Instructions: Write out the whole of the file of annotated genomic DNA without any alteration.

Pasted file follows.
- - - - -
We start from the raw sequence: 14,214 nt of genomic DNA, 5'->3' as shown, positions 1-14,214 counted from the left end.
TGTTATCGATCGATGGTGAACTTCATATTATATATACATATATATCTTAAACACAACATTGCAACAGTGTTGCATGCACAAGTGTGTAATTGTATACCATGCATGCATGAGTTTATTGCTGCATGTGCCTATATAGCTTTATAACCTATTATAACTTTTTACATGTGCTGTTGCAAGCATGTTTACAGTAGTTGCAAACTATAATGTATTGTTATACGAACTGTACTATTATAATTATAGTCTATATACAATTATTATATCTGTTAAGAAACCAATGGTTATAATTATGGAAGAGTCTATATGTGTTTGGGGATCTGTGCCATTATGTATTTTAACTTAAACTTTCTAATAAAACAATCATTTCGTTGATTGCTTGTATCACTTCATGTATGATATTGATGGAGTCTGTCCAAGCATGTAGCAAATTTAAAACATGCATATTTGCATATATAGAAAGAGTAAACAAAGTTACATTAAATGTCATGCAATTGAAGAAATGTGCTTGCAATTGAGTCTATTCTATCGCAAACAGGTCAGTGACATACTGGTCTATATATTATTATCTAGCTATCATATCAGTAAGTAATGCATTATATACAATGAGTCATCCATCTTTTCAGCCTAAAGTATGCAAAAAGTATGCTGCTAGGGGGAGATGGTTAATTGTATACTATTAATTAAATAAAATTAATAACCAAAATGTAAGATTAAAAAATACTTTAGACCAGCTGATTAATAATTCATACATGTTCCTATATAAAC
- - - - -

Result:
We start from the raw sequence: 14,214 nt of genomic DNA, 5'->3' as shown, positions 1-14,214 counted from the left end.
TGTTATCGATCGATGGTGAACTTCATATTATATATACATATATATCTTAAACACAACATTGCAACAGTGTTGCATGCACAAGTGTGTAATTGTATACCATGCATGCATGAGTTTATTGCTGCATGTGCCTATATAGCTTTATAACCTATTATAACTTTTTACATGTGCTGTTGCAAGCATGTTTACAGTAGTTGCAAACTATAATGTATTGTTATACGAACTGTACTATTATAATTATAGTCTATATACAATTATTATATCTGTTAAGAAACCAATGGTTATAATTATGGAAGAGTCTATATGTGTTTGGGGATCTGTGCCATTATGTATTTTAACTTAAACTTTCTAATAAAACAATCATTTCGTTGATTGCTTGTATCACTTCATGTATGATATTGATGGAGTCTGTCCAAGCATGTAGCAAATTTAAAACATGCATATTTGCATATATAGAAAGAGTAAACAAAGTTACATTAAATGTCATGCAATTGAAGAAATGTGCTTGCAATTGAGTCTATTCTATCGCAAACAGGTCAGTGACATACTGGTCTATATATTATTATCTAGCTATCATATCAGTAAGTAATGCATTATATACAATGAGTCATCCATCTTTTCAGCCTAAAGTATGCAAAAAGTATGCTGCTAGGGGGAGATGGTTAATTGTATACTATTAATTAAATAAAATTAATAACCAAAATGTAAGATTAAAAAATACTTTAGACCAGCTGATTAATAATTCATACATGTTCCTATATAAAC